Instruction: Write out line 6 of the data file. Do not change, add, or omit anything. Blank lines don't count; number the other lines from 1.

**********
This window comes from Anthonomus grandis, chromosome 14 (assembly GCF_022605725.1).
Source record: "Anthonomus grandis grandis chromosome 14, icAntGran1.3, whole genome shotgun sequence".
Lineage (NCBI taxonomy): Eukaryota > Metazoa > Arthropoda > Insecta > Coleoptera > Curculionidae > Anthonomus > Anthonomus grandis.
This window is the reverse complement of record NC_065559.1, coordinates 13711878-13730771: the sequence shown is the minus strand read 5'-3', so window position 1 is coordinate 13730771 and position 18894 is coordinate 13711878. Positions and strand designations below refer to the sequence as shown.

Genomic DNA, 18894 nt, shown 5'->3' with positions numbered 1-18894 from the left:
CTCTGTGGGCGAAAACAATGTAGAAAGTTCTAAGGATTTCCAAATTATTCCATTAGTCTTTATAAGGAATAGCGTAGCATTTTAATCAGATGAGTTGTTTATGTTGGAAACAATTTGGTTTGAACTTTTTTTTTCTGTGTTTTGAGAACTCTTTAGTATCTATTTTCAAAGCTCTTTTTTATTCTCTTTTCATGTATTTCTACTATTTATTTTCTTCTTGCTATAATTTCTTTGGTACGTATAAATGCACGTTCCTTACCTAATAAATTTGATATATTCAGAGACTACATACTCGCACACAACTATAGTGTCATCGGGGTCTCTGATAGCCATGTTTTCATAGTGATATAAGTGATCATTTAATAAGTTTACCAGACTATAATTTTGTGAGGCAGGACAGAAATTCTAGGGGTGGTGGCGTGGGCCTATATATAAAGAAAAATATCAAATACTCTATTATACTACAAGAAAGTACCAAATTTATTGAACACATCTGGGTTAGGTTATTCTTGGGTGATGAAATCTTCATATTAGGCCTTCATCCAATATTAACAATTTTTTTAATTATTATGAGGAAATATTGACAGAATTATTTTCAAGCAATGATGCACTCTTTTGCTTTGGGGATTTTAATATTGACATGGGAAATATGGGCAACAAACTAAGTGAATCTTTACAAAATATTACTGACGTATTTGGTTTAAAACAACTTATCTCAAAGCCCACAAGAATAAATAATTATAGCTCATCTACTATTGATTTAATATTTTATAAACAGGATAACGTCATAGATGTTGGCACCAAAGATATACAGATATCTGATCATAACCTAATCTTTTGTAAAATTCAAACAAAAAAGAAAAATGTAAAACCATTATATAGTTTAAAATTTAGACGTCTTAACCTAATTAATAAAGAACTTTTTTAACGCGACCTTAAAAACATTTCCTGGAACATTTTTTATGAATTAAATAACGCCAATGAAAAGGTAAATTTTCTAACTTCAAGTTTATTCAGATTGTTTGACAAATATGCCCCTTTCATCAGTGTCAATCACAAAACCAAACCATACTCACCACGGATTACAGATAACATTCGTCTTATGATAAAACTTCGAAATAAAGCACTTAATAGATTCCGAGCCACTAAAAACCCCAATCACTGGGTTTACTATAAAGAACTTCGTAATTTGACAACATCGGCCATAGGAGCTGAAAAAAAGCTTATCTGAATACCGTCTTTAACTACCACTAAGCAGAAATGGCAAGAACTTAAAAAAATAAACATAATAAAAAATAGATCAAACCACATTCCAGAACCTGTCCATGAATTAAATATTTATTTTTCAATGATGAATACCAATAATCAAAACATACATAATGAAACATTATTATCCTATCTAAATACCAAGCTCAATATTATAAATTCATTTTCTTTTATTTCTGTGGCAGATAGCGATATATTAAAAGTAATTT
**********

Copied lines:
CTCTGTGGGCGAAAACAATGTAGAAAGTTCTAAGGATTTCCAAATTATTCCATTAGTCTTTATAAGGAATAGCGTAGCATTTTAATCAGATGAGTTGTTTATGTTGGAAACAATTTGGTTTGAACTTTTTTTTTCTGTGTTTTGAGAACTCTTTAGTATCTATTTTCAAAGCTCTTTTTTATTCTCTTTTCATGTATTTCTACTATTTATTTTCTTCTTGCTATAATTTCTTTGGTACGTATAAATGCACGTTCCTTACCTAATAAATTTGATATATTCAGAGACTACATACTCGCACACAACTATAGTGTCATCGGGGTCTCTGATAGCCATGTTTTCATAGTGATATAAGTGATCATTTAATAAGTTTACCAGACTATAATTTTGTGAGGCAGGACAGAAATTCTAGGGGTGGTGGCGTGGGCCTATATATAAAGAAAAATATCAAATACTCTATTATACTACAAGAAAGTACCAAATTTATTGAACACATCTGGGTTAGGTTATTCTTGGGTGATGAAATCTTCATATTAGGCCTTCATCCAATATTAACAATTTTTTTAATTATTATGAGGAAATATTGACAGAATTATTTTCAAGCAATGATGCACTCTTTTGCTTTGGGGATTTTAATATTGACATGGGAAATATGGGCAACAAACTAAGTGAATCTTTACAAAATATTACTGACGTATTTGGTTTAAAACAACTTATCTCAAAGCCCACAAGAATAAATAATTATAGCTCATCTACTATTGATTTAATATTTTATAAACAGGATAACGTCATAGATGTTGGCACCAAAGATATACAGATATCTGATCATAACCTAATCTTTTGTAAAATTCAAACAAAAAAGAAAAATGTAAAACCATTATATAGTTTAAAATTTAGACGTCTTAACCTAATTAATAAAGAACTTTTTTAACGCGACCTTAAAAACATTTCCTGGAACATTTTTTATGAATTAAATAACGCCAATGAAAAGGTAAATTTTCTAACTTCAAGTTTATTCAGATTGTTTGACAAATATGCCCCTTTCATCAGTGTCAATCACAAAACCAAACCATACTCACCACGGATTACAGATAACATTCGTCTTATGATAAAACTTCGAAATAAAGCACTTAATAGATTCCGAGCCACTAAAAACCCCAATCACTGGGTTTACTATAAAGAACTTCGTAATTTGACAACATCGGCCATAGGAGCTGAAAAAAAGCTTATCTGAATACCGTCTTTAACTACCACTAAGCAGAAATGGCAAGAACTTAAAAAAATAAACATAATAAAAAATAGATCAAACCACATTCCAGAACCTGTCCATGAATTAAATATTTATTTTTCAATGATGAATACCAATAATCAAAACATACATAATGAAACATTATTATCCTATCTAAATACCAAGCTCAATATTATAAATTCATTTTCTTTTATTTCTGTGGCAGATAGCGATATATTAAAAGTAATTT